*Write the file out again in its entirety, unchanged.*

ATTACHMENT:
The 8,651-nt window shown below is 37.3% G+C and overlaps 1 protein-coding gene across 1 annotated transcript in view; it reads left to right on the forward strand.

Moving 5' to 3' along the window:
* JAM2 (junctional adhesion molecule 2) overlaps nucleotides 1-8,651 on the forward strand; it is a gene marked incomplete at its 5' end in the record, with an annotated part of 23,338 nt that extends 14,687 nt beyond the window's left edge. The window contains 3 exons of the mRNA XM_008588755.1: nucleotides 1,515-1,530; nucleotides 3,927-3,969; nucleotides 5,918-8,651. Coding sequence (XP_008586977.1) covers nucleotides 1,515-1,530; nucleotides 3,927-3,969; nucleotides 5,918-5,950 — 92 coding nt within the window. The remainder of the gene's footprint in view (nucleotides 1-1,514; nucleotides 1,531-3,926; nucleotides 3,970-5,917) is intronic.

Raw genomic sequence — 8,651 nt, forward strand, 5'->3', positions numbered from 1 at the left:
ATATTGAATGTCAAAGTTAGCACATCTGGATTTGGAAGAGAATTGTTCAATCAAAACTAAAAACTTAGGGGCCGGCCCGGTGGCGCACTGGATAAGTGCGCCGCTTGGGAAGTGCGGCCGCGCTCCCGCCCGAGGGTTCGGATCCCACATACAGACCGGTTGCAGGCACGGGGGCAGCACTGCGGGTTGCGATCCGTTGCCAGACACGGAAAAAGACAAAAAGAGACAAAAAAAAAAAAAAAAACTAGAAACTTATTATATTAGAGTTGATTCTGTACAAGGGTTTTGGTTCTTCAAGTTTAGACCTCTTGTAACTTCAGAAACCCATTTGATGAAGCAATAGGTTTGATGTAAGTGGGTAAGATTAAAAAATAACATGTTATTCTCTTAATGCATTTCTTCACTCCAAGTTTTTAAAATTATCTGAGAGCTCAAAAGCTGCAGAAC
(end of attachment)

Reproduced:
The 8,651-nt window shown below is 37.3% G+C and overlaps 1 protein-coding gene across 1 annotated transcript in view; it reads left to right on the forward strand.

Moving 5' to 3' along the window:
* JAM2 (junctional adhesion molecule 2) overlaps nucleotides 1-8,651 on the forward strand; it is a gene marked incomplete at its 5' end in the record, with an annotated part of 23,338 nt that extends 14,687 nt beyond the window's left edge. The window contains 3 exons of the mRNA XM_008588755.1: nucleotides 1,515-1,530; nucleotides 3,927-3,969; nucleotides 5,918-8,651. Coding sequence (XP_008586977.1) covers nucleotides 1,515-1,530; nucleotides 3,927-3,969; nucleotides 5,918-5,950 — 92 coding nt within the window. The remainder of the gene's footprint in view (nucleotides 1-1,514; nucleotides 1,531-3,926; nucleotides 3,970-5,917) is intronic.

Raw genomic sequence — 8,651 nt, forward strand, 5'->3', positions numbered from 1 at the left:
ATATTGAATGTCAAAGTTAGCACATCTGGATTTGGAAGAGAATTGTTCAATCAAAACTAAAAACTTAGGGGCCGGCCCGGTGGCGCACTGGATAAGTGCGCCGCTTGGGAAGTGCGGCCGCGCTCCCGCCCGAGGGTTCGGATCCCACATACAGACCGGTTGCAGGCACGGGGGCAGCACTGCGGGTTGCGATCCGTTGCCAGACACGGAAAAAGACAAAAAGAGACAAAAAAAAAAAAAAAAACTAGAAACTTATTATATTAGAGTTGATTCTGTACAAGGGTTTTGGTTCTTCAAGTTTAGACCTCTTGTAACTTCAGAAACCCATTTGATGAAGCAATAGGTTTGATGTAAGTGGGTAAGATTAAAAAATAACATGTTATTCTCTTAATGCATTTCTTCACTCCAAGTTTTTAAAATTATCTGAGAGCTCAAAAGCTGCAGAAC